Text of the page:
Tea contains just half the amount of caffeine compared to coffee. While most people avoid drinking coffee late at night, some people enjoy a cup of tea close to bedtime. Instead of the tea keeping them awake, it helps many people relax and prepare for a good night’s sleep.
However, if you are highly sensitive to caffeine you should avoid black tea at night time. Black tea contains only a small amount of caffeine but it may be enough to keep caffeine-sensitive individuals awake. If you fall into this category you should try a caffeine-free drink or a low-caffeine tea instead.
WHAT IS BLACK TEA?
Black tea is the most popular type of tea in the world today. And, it is the second most popular drink of any kind – only water is more popular. Black tea is made by brewing the dried oxidized leaves of the Camellia Sinensis evergreen bush in hot water. Consumed in moderation it is generally accepted to be good for you.
Black tea is made by allowing the harvested Camellia Sinensis leaves to fully oxidize before they are dried and processed. It is this oxidation process that turns the leaves black. And, it breaks down the cell walls which results in more flavor and caffeine being released during the brewing process. The four main types of black tea are Assam, Darjeeling, Ceylon, and Kenyan.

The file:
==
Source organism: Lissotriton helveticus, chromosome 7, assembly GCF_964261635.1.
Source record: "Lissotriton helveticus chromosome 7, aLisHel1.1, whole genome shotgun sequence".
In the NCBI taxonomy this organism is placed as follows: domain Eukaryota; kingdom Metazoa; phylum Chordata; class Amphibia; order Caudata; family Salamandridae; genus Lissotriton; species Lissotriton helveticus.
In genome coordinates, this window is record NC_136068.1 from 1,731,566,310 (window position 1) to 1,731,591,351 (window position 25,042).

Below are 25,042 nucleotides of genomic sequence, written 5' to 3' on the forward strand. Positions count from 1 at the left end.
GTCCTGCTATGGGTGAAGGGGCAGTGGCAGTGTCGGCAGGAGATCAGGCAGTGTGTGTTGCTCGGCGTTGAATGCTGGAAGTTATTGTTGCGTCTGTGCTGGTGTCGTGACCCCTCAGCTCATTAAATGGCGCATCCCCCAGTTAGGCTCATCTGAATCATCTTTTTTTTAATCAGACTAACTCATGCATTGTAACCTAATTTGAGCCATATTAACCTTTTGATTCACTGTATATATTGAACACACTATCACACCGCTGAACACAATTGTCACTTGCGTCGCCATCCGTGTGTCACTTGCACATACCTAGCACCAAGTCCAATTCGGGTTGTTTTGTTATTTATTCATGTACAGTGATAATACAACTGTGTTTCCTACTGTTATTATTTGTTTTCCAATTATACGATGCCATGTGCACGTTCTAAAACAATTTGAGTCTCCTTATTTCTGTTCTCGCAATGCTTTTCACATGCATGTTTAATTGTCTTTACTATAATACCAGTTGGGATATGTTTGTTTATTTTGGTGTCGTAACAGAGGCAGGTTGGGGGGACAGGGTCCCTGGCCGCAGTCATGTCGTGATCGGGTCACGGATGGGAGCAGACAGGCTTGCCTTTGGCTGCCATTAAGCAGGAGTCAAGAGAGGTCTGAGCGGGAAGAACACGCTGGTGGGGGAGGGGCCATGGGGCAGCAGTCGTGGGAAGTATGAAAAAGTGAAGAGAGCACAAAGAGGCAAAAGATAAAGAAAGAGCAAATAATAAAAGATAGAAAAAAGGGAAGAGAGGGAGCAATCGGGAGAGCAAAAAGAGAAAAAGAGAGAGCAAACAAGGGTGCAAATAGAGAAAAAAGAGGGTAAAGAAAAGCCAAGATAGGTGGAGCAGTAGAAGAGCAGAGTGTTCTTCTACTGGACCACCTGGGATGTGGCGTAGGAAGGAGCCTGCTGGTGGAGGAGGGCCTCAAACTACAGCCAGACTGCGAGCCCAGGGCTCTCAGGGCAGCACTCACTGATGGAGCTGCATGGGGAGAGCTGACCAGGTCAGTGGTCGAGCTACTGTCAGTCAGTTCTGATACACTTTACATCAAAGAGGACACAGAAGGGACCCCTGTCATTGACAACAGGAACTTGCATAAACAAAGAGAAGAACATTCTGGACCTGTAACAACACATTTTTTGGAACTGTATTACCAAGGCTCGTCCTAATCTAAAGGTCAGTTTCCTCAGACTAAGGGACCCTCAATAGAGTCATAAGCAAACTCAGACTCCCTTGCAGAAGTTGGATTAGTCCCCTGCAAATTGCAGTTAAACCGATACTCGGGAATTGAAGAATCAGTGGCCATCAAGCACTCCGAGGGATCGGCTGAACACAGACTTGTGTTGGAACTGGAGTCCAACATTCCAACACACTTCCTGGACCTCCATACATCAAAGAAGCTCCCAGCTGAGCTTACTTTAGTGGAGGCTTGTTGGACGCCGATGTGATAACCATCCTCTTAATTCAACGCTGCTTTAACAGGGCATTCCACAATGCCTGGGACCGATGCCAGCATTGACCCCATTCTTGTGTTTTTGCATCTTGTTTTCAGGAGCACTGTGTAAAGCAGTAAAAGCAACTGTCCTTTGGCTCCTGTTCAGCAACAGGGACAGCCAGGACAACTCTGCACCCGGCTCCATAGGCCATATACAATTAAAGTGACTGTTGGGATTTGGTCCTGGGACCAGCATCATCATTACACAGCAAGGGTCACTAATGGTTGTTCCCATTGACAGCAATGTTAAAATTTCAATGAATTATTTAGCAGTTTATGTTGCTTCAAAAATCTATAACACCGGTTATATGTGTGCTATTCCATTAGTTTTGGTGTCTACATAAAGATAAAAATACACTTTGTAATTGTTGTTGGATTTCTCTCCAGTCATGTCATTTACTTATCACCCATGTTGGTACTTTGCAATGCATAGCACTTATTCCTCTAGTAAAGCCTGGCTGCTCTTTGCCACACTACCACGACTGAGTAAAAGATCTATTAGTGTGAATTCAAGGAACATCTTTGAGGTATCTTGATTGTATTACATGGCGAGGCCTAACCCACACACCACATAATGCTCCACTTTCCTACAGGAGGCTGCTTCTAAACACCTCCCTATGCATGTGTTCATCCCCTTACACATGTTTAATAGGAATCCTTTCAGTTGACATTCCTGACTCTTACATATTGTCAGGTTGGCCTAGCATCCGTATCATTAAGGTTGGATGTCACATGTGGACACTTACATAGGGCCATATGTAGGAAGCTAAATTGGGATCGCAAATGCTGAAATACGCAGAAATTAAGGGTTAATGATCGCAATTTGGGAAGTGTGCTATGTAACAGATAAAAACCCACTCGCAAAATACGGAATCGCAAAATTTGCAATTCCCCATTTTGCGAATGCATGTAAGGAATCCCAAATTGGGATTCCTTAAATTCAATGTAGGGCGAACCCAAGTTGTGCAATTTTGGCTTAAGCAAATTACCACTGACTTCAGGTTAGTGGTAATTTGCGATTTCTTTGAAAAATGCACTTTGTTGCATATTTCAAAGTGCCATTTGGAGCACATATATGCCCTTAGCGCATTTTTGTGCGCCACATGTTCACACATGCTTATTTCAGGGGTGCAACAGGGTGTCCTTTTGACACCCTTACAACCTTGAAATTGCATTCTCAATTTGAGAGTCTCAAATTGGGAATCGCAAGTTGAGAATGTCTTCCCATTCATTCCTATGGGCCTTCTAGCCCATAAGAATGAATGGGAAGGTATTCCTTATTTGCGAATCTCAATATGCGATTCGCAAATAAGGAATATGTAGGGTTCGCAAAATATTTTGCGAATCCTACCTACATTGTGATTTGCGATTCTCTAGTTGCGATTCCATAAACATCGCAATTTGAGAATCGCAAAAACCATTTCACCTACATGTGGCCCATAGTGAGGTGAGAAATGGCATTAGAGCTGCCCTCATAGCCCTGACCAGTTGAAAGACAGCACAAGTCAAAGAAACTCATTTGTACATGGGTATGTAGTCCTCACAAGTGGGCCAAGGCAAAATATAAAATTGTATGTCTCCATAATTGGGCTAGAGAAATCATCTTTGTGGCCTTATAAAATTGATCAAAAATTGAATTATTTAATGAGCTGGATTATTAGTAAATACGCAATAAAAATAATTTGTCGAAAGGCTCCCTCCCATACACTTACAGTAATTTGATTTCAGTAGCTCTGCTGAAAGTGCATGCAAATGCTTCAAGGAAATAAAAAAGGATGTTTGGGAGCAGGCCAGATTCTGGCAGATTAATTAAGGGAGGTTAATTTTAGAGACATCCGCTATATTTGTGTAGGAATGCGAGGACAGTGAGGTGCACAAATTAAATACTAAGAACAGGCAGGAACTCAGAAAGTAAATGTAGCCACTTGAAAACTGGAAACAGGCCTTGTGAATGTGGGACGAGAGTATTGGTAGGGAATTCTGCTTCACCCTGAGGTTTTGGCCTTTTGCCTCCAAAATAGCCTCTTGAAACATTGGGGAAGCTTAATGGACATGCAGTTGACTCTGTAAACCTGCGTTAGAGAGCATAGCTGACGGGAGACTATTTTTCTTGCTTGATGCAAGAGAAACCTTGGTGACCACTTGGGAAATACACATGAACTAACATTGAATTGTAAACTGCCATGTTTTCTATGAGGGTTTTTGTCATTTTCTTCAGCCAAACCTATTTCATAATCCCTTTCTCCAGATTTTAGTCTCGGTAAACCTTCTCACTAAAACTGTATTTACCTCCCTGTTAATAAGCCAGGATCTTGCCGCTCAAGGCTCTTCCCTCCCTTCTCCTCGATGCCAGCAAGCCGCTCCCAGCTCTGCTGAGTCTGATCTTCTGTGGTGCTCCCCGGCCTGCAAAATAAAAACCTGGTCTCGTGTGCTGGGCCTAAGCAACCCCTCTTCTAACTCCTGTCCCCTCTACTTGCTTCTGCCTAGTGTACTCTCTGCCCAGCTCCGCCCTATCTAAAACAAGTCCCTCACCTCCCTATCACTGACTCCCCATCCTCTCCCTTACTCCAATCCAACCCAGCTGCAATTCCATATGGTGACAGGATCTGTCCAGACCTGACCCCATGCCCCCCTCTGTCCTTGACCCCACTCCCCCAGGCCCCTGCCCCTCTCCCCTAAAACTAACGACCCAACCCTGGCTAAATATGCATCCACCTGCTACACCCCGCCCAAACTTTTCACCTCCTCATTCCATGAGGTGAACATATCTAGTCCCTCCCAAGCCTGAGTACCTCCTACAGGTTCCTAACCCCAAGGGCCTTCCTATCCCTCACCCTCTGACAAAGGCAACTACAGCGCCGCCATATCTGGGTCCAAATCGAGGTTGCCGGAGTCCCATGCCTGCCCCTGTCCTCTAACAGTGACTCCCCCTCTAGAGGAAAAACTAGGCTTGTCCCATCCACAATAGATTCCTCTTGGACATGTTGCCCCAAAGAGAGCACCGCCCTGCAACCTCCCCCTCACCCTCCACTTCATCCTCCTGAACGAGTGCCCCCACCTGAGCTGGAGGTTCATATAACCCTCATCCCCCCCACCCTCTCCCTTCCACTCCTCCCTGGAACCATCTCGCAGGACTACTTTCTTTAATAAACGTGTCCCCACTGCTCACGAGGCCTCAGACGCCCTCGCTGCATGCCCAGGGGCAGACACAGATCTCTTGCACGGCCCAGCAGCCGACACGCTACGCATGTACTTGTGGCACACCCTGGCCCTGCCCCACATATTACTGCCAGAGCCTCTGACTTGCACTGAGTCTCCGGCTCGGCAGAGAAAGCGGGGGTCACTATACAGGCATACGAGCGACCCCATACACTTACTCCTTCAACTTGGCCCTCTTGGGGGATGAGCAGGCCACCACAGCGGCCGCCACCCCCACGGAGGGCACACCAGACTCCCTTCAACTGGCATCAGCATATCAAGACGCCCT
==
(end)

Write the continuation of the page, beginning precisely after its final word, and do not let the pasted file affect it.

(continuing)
Assam tea is the most common type of black tea. It is grown across the Indian sub-continent, the largest tea growing area in the world. The high humidity and heat of this region produce tea with strong flavors that are very popular in Europe, especially in the UK.
Darjeeling tea is also grown in India but in much smaller volumes. It is a milder tea with subtle flavors and is preferred by people that find Assam tea overly pungent. Darjeeling is used to make the popular Indian tea known as Chai.
Ceylon tea is predominately produced in Sri Lanka. The method of production and flavor of Ceylon tea varies depending on the location in which it is produced. The tea is grown in a range of environments from hot tropical areas to cold breezy mountain slopes.
This is the leading type of tea produced in Africa. It is manufactured using a modern processing technique that involves butting and tearing the leaves to speed up the oxidation process. It is a strong, full-bodied tea packed full of flavor.
Josh is senior editor at Mattress Comfort Guide. He is an industry expert with over 30 years of experience in the bed and mattress industry. Josh is a native of Albuquerque and is a graduate of the University of New Mexico. He holds an M.S. in Project Management and a B.S. in Earth & Planetary Sciences.
He has worked in both the retail and manufacturing industries where he has held consultancy roles on mattress design and technologies. Josh has a particular interest in how different mattress types complement body size and sleeping position, and deliver optimal lumbar support. Josh is a keen sports fan and when he’s away from the office he likes to play basketball and catch the New Mexico Lobos games with his two sons at the Pit.